“One of my goals as governor will be to provide older Iowans with the resources and support they deserve and need to lead productive, vital and dignified lives and to continue to choose Iowa as their home,” Branstad said during an afternoon news conference at Wesley Acres assisted living center in Des Moines.
Branstad noted that in 2011, the first of the 78,000,000 Baby Boomers will reach age 65. For Iowa, the demographics of aging are even more vivid: already second in the nation for those 85 years and older, by 2030 nearly one in four Iowans will be aged 65 and older – a 47% increase over the numbers of 2010 – and an estimated 105,000 of Iowa’s residents will be 85 and older.
Branstad says Iowa’s aging population provides unique opportunities along with its challenges.
“Iowa’s elders possess a wealth of wisdom, experience, education, skills, and perspective that is an invaluable source of leadership in the labor and volunteer force of Iowa,” said Branstad. “At the same time, Iowa has an obligation to provide safe and affordable housing and services for its older Iowans as we face the need for an additional 10,000 direct care workers by 2016.”
Branstad stated that the ability of older Iowans to remain in their homes or hometowns—whether an urban center or a village—is dependent on the availability of community-based resources and, as importantly, their awareness of those services.
Branstad has three main proposals:
1. Acknowledge and celebrate older Iowans as a treasured asset of our state:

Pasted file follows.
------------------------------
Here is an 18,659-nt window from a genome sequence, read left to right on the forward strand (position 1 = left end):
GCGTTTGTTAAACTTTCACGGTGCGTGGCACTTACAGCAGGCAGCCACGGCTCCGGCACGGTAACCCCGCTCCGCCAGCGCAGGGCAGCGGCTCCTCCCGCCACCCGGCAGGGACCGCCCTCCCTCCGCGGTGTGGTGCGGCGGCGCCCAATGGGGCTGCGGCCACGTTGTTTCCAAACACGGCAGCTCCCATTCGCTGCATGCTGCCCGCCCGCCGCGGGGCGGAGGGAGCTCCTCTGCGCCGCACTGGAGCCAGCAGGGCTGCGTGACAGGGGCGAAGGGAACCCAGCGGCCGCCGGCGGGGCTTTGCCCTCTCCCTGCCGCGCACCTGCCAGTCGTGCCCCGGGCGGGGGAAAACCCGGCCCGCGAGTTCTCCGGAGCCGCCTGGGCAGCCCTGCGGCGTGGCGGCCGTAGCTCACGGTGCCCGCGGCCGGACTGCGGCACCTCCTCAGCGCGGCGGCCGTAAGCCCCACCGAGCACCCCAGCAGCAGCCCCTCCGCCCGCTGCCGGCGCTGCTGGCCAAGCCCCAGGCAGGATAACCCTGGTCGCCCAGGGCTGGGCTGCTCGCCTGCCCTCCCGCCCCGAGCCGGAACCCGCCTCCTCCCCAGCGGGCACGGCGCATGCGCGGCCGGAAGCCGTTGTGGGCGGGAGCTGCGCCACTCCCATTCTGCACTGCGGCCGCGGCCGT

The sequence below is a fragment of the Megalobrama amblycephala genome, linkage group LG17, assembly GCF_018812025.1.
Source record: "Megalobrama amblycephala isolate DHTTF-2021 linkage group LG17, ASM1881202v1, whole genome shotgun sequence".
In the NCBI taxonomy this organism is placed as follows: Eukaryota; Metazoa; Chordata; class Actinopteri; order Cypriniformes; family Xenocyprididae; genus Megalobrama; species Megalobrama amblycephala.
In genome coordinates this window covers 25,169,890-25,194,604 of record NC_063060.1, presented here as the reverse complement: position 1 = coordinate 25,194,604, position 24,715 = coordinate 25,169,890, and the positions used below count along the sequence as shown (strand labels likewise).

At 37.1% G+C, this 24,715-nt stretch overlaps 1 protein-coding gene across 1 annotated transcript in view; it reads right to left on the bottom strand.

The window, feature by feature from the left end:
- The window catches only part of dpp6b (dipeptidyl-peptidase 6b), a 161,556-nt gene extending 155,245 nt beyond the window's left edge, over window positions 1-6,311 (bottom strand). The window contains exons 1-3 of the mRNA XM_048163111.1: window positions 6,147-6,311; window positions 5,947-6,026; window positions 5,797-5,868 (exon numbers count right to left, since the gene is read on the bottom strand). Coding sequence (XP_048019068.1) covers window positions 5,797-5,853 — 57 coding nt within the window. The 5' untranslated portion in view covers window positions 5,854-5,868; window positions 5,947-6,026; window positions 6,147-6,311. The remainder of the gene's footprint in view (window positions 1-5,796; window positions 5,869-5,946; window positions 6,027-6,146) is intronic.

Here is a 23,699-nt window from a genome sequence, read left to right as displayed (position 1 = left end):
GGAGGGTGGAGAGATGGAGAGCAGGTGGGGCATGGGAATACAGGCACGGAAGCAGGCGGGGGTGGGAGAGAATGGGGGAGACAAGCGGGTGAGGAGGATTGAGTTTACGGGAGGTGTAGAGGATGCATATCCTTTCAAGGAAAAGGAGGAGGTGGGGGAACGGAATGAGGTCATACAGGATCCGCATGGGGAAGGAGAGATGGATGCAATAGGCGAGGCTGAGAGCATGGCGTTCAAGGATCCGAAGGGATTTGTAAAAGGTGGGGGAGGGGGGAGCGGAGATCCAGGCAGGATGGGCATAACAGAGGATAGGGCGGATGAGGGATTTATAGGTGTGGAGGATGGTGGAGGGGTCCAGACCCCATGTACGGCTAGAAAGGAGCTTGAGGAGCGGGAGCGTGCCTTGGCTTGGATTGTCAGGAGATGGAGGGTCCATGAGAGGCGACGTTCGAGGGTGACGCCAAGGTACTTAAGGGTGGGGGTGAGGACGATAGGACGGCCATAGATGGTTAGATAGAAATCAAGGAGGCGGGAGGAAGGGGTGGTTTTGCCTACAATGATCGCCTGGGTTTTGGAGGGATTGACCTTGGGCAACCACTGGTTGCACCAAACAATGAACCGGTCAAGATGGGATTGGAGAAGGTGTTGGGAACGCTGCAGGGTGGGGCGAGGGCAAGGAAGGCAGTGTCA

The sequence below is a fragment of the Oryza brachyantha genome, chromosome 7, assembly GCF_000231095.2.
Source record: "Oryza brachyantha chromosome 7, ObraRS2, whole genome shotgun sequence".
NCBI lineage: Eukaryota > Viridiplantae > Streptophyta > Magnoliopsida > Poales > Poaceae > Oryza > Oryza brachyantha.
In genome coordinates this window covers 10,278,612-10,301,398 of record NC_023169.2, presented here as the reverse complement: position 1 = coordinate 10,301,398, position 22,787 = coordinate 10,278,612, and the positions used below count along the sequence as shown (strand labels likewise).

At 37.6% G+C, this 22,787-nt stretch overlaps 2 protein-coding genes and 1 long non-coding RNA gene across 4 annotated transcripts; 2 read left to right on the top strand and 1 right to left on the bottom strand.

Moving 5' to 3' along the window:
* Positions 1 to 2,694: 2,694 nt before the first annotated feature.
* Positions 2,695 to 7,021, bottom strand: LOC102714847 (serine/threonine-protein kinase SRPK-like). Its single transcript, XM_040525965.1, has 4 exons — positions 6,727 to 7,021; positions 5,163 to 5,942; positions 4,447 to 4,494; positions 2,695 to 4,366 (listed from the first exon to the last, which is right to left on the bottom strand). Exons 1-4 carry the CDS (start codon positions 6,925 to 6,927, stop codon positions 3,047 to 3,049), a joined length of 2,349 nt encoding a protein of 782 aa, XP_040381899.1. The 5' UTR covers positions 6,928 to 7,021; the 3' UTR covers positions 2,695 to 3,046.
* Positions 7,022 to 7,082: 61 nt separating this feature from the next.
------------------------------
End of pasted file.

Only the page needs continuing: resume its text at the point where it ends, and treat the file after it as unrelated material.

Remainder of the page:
· Promoting public policies and programs that reflect the value of Iowa’s older citizens and the vital role they play in our communities.
· Recognizing the compassion and vitality of older Iowans by encouraging their participation in mentoring and volunteer programs, such as RSVP.
· Promoting community-based programs to encourage local engagement and employment and to give older Iowans the option to remain in their homes and hometowns.
2. Advocate for public policies and the use of public resources that protect older Iowans and empower them to maintain independence and quality of life:
· Conducting a comprehensive evaluation of Iowa’s existing programs and policies intended to address the needs of older Iowans for housing and health services.
· Reinstating the Governor’s Conference on Aging to honor older Iowans and to educate the public on the invaluable asset they are to the state as well as provide training for those who serve the needs of older Iowans.
· Protecting the independence of the Office of the Long Term Care Ombudsman and maintaining the offices of the Resident Advocate Committees.
· Providing public policy support of the Area Agencies on Aging throughout Iowa.
· Re-establishing the Department of Aging as a resource to protect our older Iowans while enhancing their quality of life in Iowa and supporting the agencies who serve them.
3. Give older Iowans the information and resources they need to make informed decisions:
· Working with the Area Agencies on Aging and others to increase awareness of existing programs available to serve older Iowans.
· Supporting the efforts of local communities to educate and inform their residents by making available affordable and user-friendly resources for publicizing services for the aging.
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